Parents commonly tell us about worries they have about transmission and passing on genital herpes to their children in the course of daily life (we are not referring here to pregnancy and childbirth – that’s another topic - see Herpes in Pregnancy). Perhaps because there is so little information that addresses parents’ concerns about herpes transmission, parents end up devising all sorts of ‘safety strategies’ that are completely unnecessary.
The key message is – loving parents (this category includes grumpy, tired, in-need-of-a-break parents) do not pass on genital herpes to their children through the ‘normal’ intimacies of family life. It’s important that fear of transmission doesn’t get in the way of loving touch and shared experiences.
Snuggling in bed together is ‘safe’ – the herpes virus isn’t crawling on the sheets from one person to the next.
Sharing a bath or shower together isn’t a way the herpes virus is passed on – the same is true for spa baths and swimming pools.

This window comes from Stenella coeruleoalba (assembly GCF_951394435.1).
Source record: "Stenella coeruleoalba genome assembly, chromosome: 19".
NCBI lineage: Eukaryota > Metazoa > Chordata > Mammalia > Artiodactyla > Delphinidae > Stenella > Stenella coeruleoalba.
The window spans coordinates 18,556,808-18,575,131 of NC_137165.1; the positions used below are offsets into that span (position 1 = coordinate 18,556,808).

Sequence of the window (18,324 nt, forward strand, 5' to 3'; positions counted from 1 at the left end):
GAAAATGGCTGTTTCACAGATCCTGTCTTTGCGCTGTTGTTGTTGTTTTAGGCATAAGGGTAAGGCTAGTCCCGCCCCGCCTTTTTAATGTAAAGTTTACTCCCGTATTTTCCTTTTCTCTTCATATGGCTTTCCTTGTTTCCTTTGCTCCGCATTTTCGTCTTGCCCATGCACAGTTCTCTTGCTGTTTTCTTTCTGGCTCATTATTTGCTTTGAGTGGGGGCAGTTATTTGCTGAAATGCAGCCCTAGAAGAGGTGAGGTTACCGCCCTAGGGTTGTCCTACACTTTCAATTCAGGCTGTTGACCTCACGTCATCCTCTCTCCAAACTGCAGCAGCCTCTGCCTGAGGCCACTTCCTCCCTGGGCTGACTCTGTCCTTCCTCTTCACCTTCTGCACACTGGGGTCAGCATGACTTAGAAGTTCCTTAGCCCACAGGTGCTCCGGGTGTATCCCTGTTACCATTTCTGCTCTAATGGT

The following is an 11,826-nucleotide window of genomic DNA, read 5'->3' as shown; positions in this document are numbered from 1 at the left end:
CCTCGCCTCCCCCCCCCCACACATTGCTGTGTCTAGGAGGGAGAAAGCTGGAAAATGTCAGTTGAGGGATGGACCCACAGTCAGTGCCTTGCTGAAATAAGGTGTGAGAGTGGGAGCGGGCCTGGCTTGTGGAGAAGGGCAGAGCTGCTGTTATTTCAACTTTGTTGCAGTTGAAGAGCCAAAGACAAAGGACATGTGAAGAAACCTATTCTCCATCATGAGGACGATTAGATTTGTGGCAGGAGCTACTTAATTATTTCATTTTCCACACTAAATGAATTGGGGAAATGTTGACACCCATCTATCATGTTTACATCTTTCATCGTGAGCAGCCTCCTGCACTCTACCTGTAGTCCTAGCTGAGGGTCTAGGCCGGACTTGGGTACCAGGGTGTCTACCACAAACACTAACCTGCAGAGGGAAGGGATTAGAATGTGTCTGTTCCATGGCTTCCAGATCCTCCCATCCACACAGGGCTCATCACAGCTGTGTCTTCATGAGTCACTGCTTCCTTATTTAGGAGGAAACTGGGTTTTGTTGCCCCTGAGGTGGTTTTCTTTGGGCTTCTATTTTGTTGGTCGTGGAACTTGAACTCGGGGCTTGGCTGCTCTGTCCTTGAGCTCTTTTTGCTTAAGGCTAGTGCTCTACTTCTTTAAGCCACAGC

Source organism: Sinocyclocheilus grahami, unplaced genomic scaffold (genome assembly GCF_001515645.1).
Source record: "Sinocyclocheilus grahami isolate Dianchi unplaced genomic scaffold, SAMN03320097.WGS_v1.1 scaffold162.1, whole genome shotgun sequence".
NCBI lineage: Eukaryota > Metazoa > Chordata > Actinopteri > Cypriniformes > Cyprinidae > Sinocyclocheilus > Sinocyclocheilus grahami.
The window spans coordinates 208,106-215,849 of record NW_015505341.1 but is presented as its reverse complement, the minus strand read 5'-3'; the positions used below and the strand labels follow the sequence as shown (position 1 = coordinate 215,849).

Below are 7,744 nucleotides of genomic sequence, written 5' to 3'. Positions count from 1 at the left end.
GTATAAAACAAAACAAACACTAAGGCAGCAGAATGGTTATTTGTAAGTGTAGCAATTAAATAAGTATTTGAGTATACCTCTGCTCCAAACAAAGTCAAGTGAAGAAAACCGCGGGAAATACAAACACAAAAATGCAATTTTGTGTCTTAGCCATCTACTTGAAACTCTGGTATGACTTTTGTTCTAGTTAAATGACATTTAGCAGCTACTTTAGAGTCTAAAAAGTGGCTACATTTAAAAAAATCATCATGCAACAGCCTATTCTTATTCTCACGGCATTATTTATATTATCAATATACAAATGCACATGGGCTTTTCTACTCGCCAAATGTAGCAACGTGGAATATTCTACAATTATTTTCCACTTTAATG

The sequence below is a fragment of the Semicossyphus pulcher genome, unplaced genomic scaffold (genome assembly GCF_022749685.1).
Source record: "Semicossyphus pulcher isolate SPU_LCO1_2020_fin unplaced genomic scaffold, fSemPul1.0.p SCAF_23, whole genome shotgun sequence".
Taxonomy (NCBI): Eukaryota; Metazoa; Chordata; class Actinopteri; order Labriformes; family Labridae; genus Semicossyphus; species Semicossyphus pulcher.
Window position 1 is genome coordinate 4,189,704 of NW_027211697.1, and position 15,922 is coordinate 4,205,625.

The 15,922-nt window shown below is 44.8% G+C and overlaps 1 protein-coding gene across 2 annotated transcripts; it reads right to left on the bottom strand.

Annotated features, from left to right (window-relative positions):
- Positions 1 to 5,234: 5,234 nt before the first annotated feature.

Washing clothes in the same washing machine, even when a person has a herpes recurrence, will not pass on the virus.
A child brushing against an adult’s upper thighs or abdomen while the adult has a recurrence won’t pass on the virus.
If an adult uses the toilet or has touched the genital area and forgotten to wash their hands, this omission is not problematic in terms of herpes transmission. The herpes virus is fragile and dies when it leaves living cells.
Washing with ordinary soap and water is clean enough – there’s no need to use any special hand or toilet seat sanitisers.
Children do all sorts of odd things that you can’t anticipate, but even if they put your worn knickers on their head they are not going to contract the herpes virus – relax and laugh with them.
We hope this information will reassure parents (nieces, nephews, grandkids, stepkids etc) and help you to enjoy your children.
If you would like to get a print copy of the information booklets, fill out the form on the consumer request for printed materials page (it contains sections on Genital Herpes - The Facts, Herpes and Relationships, Herpes and Pregnancy, Facial Herpes).
The Guidelines are a consensus opinion of the STIEF Professional Advisory Group (PAG). The PAG has representation from nationwide medical, nursing and allied disciplines involved in the management of STIs. The Guidelines are produced by considering available literature, both New Zealand wide and international, and by basing the medical recommendations on the evidence in the literature or reasonable supposition and opinions of medical experts.